Pronunciations are notoriously tricky. Mousehole in Cornwall is ‘Mowzel’, Kirkcudbright in Dumfries and Galloway is ‘Kirkoobree’ and Tintwistle, Derbyshire, is ‘Tinsel’ — birthplace of designer Vivienne Westwood. Americans are famous for saying ‘edinburrow’, but we shouldn’t forget the Canadian who pronounced Loughborough as ‘Looga-barooga.’
There’s also confusion when several places share the same name. This is usually because the meaning is so common — Ashby simply denotes a farm near some ash trees. While the La Zouche family added a twist to their Ashby, other places round the country became Ashby Magna, Ashby Parva, West Ashby, Castle Ashby and so on. The one in northamptonshire became Cold Ashby for the very simple reason that it was cold there.
Two places called Mansfield have ended up united in a way so ridiculous it could only be the work of the english aristocracy. The one in nottinghamshire had an earldom, as did that in Middlesex, but in 1843 the titles were united. The current holder is therefore the 9th earl of Mansfield and the 8th earl of Mansfield.
More upper class lunacy at Chatsworth House in Derbyshire, which for centuries has been the home of the Duke of Devonshire. This is simply because the clerk writing out the original deeds wrote the wrong name: the title was supposed to be ‘ Duke of Derbyshire’. In much the same way, the central London area known as Covent Garden started life as the garden of a convent, but someone missed out the ‘n’.
It’s no surprise our nation of crossword lovers and Scrabble addicts enjoys a verbal analysis of place names.
Westward Ho! in Devon is the only one with an exclamation mark. The village developed after Charles Kingsley’s 1855 novel of the same name (set in nearby Bideford) became a bestseller, bringing tourists to the area. In Shropshire, there’s Ruyton-XI-Towns, the only name containing a capital X — it’s pronounced ‘eleven’, because Ruyton was the biggest town in a group of 11.
Ae, a village near Dumfries, holds the title of shortest name. Bricklehampton in Worcestershire is the longest name not to repeat any letters (14 — more than half the alphabet). But of course the very longest is Llanfairpwllgwyngyllgogerychwyrndrobwllllantysiliogogogoch. The Welsh village cheated slightly, choosing the name in the 1860s as a publicity stunt. That didn’t stop Channel 4 weatherman Liam Dutton including it in a 2015 forecast. His successful pronunciation has been viewed more than 15 million times on YouTube. Some places have tidied up their names to avoid laughs. nottingham used to be Snottingham — in Saxon times ‘snot’ meant ‘wise’, so the chieftain who ruled the area called himself that.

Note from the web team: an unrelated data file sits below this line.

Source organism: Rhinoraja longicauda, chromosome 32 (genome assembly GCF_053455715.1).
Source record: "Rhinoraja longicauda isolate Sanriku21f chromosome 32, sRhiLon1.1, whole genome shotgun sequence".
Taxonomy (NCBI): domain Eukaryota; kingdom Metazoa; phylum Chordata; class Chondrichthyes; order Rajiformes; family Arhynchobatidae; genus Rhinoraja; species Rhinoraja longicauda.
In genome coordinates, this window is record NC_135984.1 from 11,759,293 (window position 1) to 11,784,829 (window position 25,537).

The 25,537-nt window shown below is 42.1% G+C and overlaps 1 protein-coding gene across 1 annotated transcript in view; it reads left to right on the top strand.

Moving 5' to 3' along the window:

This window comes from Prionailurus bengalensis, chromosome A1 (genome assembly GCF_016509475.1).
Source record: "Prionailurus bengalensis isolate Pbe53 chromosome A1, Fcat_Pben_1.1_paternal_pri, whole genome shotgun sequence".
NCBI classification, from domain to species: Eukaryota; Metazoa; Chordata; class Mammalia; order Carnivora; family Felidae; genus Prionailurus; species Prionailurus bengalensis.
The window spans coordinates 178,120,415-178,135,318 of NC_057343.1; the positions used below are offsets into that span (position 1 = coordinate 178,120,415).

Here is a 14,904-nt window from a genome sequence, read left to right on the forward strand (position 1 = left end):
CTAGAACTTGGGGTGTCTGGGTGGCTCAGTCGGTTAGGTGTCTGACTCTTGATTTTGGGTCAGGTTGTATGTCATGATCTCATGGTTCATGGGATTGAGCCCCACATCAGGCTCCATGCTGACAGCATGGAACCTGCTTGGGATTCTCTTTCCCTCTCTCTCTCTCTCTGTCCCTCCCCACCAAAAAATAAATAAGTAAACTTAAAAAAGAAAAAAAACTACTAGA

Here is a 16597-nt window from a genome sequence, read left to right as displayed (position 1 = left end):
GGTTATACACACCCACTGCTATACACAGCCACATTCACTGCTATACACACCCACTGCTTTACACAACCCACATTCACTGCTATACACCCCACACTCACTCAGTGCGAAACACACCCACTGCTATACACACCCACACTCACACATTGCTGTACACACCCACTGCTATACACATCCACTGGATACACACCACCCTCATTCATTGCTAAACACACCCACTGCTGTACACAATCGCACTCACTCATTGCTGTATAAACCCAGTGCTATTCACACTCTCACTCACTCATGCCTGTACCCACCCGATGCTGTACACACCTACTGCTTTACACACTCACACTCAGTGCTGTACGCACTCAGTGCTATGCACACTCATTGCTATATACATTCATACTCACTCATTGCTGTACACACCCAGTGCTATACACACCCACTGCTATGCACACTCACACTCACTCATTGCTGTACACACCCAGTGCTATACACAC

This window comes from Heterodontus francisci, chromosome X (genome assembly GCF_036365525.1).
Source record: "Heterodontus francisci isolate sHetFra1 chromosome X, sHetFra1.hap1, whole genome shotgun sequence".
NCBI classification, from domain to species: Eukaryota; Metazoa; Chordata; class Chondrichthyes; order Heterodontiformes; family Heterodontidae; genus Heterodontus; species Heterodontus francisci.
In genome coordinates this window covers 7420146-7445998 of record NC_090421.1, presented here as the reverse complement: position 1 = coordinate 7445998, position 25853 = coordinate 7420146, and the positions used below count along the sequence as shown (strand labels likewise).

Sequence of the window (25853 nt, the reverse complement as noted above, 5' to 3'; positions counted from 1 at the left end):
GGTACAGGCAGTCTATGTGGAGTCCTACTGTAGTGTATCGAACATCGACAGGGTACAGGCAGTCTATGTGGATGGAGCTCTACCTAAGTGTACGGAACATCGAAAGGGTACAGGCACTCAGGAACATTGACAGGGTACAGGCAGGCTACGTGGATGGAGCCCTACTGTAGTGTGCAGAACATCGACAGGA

But in other areas humour still reigns. There are places called Curry Mallet, uploders, nether Wallop and Droop. There’s a Puddletown, a new Invention, a Thrumpton, a north Piddle and a Wetwang.
You can visit Queen Camel and Sandy Balls (the two are not connected). You can have a laugh in Giggleswick, go crazy in Crackpot or bounce around in Jump. In Lincolnshire, on the sign at a turning for two tiny villages reading ‘To Mavis enderby and Old Bolingbroke’, someone has added ‘. . . the gift of a son’.
It’s even possible to play games with them. I once gave a friend a list of five names, four genuine, the other a spoof. The list was north Piddle, Catbrain, Mudford Sock, West Stuttering and Ogle. My friend had to spot the fake — and failed.
Can you do better? The answer is actually West Stuttering.
Chuckles all the way: A few of our funniest signposts